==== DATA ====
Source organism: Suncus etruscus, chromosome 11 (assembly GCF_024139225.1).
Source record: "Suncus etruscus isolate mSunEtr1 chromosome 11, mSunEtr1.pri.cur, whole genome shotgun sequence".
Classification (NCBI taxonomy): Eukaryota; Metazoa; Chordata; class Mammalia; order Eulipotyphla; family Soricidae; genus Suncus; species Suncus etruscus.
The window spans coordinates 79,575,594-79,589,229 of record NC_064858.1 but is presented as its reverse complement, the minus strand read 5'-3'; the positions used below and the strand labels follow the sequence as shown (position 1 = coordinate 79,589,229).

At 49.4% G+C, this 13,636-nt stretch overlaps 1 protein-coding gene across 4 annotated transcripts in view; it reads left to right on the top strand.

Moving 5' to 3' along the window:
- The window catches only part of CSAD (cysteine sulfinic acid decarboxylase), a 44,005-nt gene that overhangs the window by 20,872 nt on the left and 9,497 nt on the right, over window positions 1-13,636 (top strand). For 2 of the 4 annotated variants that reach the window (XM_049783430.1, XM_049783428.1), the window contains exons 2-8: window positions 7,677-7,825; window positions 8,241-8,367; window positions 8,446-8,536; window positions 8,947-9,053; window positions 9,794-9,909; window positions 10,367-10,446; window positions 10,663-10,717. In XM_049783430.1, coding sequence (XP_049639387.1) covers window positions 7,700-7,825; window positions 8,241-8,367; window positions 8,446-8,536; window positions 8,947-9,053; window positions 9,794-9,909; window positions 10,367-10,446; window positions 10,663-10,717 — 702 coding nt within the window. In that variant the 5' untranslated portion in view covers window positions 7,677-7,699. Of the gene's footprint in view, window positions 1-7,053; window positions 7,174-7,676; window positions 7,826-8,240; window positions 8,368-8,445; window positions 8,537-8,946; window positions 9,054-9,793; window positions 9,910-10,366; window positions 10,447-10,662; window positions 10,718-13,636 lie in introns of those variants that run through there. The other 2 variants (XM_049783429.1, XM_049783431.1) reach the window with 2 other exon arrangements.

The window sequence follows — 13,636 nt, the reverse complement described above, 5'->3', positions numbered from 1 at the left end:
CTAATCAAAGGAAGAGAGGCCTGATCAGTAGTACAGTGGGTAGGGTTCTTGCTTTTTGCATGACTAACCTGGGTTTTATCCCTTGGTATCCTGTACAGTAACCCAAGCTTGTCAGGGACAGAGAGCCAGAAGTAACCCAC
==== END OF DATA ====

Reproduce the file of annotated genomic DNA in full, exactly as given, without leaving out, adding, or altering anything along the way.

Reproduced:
Source organism: Suncus etruscus, chromosome 11 (assembly GCF_024139225.1).
Source record: "Suncus etruscus isolate mSunEtr1 chromosome 11, mSunEtr1.pri.cur, whole genome shotgun sequence".
Classification (NCBI taxonomy): Eukaryota; Metazoa; Chordata; class Mammalia; order Eulipotyphla; family Soricidae; genus Suncus; species Suncus etruscus.
The window spans coordinates 79,575,594-79,589,229 of record NC_064858.1 but is presented as its reverse complement, the minus strand read 5'-3'; the positions used below and the strand labels follow the sequence as shown (position 1 = coordinate 79,589,229).

At 49.4% G+C, this 13,636-nt stretch overlaps 1 protein-coding gene across 4 annotated transcripts in view; it reads left to right on the top strand.

Moving 5' to 3' along the window:
- The window catches only part of CSAD (cysteine sulfinic acid decarboxylase), a 44,005-nt gene that overhangs the window by 20,872 nt on the left and 9,497 nt on the right, over window positions 1-13,636 (top strand). For 2 of the 4 annotated variants that reach the window (XM_049783430.1, XM_049783428.1), the window contains exons 2-8: window positions 7,677-7,825; window positions 8,241-8,367; window positions 8,446-8,536; window positions 8,947-9,053; window positions 9,794-9,909; window positions 10,367-10,446; window positions 10,663-10,717. In XM_049783430.1, coding sequence (XP_049639387.1) covers window positions 7,700-7,825; window positions 8,241-8,367; window positions 8,446-8,536; window positions 8,947-9,053; window positions 9,794-9,909; window positions 10,367-10,446; window positions 10,663-10,717 — 702 coding nt within the window. In that variant the 5' untranslated portion in view covers window positions 7,677-7,699. Of the gene's footprint in view, window positions 1-7,053; window positions 7,174-7,676; window positions 7,826-8,240; window positions 8,368-8,445; window positions 8,537-8,946; window positions 9,054-9,793; window positions 9,910-10,366; window positions 10,447-10,662; window positions 10,718-13,636 lie in introns of those variants that run through there. The other 2 variants (XM_049783429.1, XM_049783431.1) reach the window with 2 other exon arrangements.

The window sequence follows — 13,636 nt, the reverse complement described above, 5'->3', positions numbered from 1 at the left end:
CTAATCAAAGGAAGAGAGGCCTGATCAGTAGTACAGTGGGTAGGGTTCTTGCTTTTTGCATGACTAACCTGGGTTTTATCCCTTGGTATCCTGTACAGTAACCCAAGCTTGTCAGGGACAGAGAGCCAGAAGTAACCCAC